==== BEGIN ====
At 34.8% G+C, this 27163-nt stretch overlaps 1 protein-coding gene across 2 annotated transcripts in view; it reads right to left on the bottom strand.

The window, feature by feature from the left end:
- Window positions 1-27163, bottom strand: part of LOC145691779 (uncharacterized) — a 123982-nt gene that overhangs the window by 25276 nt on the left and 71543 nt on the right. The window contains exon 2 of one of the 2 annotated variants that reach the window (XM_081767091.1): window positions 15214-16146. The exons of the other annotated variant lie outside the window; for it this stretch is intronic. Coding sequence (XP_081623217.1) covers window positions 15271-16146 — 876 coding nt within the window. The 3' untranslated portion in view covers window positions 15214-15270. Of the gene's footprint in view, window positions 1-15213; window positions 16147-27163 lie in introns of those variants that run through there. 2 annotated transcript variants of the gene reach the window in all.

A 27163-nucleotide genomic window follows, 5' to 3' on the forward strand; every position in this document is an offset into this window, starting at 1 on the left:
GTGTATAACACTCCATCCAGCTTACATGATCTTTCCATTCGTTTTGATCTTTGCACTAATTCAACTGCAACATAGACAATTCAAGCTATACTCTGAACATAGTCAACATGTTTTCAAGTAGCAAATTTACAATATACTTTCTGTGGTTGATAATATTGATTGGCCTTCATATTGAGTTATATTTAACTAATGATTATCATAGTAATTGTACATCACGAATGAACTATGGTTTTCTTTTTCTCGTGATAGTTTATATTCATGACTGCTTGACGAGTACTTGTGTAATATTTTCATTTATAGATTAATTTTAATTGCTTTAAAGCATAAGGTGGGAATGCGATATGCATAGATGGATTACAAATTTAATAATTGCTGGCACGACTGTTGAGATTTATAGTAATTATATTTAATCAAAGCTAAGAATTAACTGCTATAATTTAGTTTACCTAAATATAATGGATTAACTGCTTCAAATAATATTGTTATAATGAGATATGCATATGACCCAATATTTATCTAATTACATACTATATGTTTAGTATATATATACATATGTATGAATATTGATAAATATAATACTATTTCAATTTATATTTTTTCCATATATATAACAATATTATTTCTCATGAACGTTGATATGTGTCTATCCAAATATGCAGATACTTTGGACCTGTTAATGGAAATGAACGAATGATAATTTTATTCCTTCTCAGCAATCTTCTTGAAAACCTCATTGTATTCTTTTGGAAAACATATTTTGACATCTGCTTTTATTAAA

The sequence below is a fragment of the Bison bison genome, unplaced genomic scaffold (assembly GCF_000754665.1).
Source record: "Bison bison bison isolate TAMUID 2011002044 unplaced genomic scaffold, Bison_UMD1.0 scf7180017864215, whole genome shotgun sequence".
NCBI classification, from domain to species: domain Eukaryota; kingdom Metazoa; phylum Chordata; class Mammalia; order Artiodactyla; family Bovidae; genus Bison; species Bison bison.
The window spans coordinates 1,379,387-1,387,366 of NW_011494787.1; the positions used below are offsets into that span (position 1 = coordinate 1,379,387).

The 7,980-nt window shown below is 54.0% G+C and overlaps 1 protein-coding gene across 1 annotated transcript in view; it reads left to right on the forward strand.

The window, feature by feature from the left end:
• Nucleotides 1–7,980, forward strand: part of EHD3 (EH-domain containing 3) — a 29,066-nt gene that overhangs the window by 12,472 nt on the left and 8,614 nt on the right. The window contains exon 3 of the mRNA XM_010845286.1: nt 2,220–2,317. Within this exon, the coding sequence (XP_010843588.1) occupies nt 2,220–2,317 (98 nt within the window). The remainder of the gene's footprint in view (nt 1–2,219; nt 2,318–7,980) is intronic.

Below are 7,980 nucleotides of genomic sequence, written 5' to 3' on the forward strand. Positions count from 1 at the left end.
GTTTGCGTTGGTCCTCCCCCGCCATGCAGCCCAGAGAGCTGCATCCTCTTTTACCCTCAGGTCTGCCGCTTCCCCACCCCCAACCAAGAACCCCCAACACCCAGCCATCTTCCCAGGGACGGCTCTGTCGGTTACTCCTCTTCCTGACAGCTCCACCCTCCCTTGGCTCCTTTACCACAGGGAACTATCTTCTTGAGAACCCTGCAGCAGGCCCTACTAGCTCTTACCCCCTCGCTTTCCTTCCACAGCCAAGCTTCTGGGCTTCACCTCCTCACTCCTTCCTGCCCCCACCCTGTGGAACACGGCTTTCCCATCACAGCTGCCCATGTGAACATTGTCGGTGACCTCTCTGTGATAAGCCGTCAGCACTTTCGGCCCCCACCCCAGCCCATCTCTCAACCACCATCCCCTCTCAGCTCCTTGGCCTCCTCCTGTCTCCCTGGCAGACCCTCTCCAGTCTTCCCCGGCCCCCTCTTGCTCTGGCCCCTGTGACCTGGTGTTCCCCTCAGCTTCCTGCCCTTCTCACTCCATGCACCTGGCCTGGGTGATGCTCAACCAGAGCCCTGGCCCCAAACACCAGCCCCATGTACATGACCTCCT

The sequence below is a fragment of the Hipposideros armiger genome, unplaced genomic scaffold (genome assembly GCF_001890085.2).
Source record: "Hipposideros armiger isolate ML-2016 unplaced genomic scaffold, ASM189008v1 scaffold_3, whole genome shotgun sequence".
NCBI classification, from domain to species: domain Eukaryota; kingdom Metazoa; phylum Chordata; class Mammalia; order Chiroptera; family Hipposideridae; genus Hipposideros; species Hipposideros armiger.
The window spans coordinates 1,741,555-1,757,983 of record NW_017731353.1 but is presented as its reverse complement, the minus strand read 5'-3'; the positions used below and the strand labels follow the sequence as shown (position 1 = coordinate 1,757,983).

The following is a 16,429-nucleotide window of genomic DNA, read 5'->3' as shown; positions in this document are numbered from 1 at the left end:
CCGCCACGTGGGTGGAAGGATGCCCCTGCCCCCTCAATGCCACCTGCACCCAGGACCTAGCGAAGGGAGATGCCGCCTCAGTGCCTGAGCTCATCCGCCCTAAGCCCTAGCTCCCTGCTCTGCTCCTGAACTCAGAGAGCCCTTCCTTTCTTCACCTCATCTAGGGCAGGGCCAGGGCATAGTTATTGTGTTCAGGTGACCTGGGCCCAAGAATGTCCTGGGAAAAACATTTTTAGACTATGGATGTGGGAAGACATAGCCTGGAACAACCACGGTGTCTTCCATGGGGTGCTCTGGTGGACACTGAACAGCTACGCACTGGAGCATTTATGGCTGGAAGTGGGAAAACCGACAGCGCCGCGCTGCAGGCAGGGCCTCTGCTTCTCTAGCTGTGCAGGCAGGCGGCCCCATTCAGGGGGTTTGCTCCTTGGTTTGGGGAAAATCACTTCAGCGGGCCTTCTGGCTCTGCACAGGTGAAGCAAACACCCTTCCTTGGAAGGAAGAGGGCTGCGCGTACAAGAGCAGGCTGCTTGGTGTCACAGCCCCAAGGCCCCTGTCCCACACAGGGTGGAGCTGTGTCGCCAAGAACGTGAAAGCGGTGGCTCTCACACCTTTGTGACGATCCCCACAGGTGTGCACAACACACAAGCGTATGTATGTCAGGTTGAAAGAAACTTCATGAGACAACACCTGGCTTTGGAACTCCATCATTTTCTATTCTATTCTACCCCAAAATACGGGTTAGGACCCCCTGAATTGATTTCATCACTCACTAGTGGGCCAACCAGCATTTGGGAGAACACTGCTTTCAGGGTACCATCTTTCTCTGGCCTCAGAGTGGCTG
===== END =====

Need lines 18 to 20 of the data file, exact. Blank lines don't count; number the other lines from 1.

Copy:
The window spans coordinates 1,741,555-1,757,983 of record NW_017731353.1 but is presented as its reverse complement, the minus strand read 5'-3'; the positions used below and the strand labels follow the sequence as shown (position 1 = coordinate 1,757,983).

The following is a 16,429-nucleotide window of genomic DNA, read 5'->3' as shown; positions in this document are numbered from 1 at the left end:
CCGCCACGTGGGTGGAAGGATGCCCCTGCCCCCTCAATGCCACCTGCACCCAGGACCTAGCGAAGGGAGATGCCGCCTCAGTGCCTGAGCTCATCCGCCCTAAGCCCTAGCTCCCTGCTCTGCTCCTGAACTCAGAGAGCCCTTCCTTTCTTCACCTCATCTAGGGCAGGGCCAGGGCATAGTTATTGTGTTCAGGTGACCTGGGCCCAAGAATGTCCTGGGAAAAACATTTTTAGACTATGGATGTGGGAAGACATAGCCTGGAACAACCACGGTGTCTTCCATGGGGTGCTCTGGTGGACACTGAACAGCTACGCACTGGAGCATTTATGGCTGGAAGTGGGAAAACCGACAGCGCCGCGCTGCAGGCAGGGCCTCTGCTTCTCTAGCTGTGCAGGCAGGCGGCCCCATTCAGGGGGTTTGCTCCTTGGTTTGGGGAAAATCACTTCAGCGGGCCTTCTGGCTCTGCACAGGTGAAGCAAACACCCTTCCTTGGAAGGAAGAGGGCTGCGCGTACAAGAGCAGGCTGCTTGGTGTCACAGCCCCAAGGCCCCTGTCCCACACAGGGTGGAGCTGTGTCGCCAAGAACGTGAAAGCGGTGGCTCTCACACCTTTGTGACGATCCCCACAGGTGTGCACAACACACAAGCGTATGTATGTCAGGTTGAAAGAAACTTCATGAGACAACACCTGGCTTTGGAACTCCATCATTTTCTATTCTATTCTACCCCAAAATACGGGTTAGGACCCCCTGAATTGATTTCATCACTCACTAGTGGGCCAACCAGCATTTGGGAGAACACTGCTTTCAGGGTACCATCTTTCTCTGGCCTCAGAGTGGCTG